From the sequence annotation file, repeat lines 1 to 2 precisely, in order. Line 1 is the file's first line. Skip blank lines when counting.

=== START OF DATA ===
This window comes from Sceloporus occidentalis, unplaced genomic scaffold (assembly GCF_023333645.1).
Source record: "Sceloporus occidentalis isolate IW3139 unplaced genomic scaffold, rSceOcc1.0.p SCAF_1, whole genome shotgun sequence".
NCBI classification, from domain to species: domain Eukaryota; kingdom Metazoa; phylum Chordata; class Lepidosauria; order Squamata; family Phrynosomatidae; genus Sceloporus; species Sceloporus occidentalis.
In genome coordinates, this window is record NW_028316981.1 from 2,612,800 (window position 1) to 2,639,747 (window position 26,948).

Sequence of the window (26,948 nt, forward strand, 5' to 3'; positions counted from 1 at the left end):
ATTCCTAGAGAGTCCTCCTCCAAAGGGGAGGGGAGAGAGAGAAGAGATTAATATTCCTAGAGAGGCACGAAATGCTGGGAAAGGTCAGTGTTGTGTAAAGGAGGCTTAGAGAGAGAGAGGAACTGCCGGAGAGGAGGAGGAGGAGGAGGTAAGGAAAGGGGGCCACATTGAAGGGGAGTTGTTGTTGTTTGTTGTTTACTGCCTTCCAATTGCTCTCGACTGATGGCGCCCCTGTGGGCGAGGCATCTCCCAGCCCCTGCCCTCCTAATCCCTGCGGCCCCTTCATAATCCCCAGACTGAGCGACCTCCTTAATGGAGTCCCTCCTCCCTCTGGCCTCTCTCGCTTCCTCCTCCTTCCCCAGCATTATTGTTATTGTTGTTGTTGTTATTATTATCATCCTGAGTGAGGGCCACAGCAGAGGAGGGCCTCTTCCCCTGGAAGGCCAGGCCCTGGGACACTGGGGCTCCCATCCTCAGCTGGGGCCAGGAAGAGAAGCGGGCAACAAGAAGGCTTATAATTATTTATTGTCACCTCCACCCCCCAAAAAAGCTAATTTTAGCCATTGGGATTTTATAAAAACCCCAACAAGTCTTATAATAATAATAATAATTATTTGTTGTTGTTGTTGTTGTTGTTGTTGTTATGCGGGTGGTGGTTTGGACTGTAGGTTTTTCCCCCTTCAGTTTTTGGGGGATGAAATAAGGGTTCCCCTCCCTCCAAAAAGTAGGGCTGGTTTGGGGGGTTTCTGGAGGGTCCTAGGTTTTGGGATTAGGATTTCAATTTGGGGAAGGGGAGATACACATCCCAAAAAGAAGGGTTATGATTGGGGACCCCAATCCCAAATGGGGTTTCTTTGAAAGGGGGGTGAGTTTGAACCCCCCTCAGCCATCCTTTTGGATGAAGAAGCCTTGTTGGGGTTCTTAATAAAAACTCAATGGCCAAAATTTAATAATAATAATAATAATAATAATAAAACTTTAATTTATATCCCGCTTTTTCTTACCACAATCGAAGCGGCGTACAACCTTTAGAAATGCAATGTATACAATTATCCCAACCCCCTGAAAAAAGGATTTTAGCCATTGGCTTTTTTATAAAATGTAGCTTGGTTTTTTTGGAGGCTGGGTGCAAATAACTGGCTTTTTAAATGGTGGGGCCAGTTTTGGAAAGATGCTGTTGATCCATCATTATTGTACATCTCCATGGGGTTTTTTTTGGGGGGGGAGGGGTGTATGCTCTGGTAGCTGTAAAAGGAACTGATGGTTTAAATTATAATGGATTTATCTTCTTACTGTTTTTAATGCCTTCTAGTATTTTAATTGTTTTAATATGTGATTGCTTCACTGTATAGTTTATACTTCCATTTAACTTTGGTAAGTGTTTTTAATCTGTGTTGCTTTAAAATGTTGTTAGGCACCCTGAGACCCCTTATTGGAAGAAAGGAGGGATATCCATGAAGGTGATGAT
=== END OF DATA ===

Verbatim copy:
This window comes from Sceloporus occidentalis, unplaced genomic scaffold (assembly GCF_023333645.1).
Source record: "Sceloporus occidentalis isolate IW3139 unplaced genomic scaffold, rSceOcc1.0.p SCAF_1, whole genome shotgun sequence".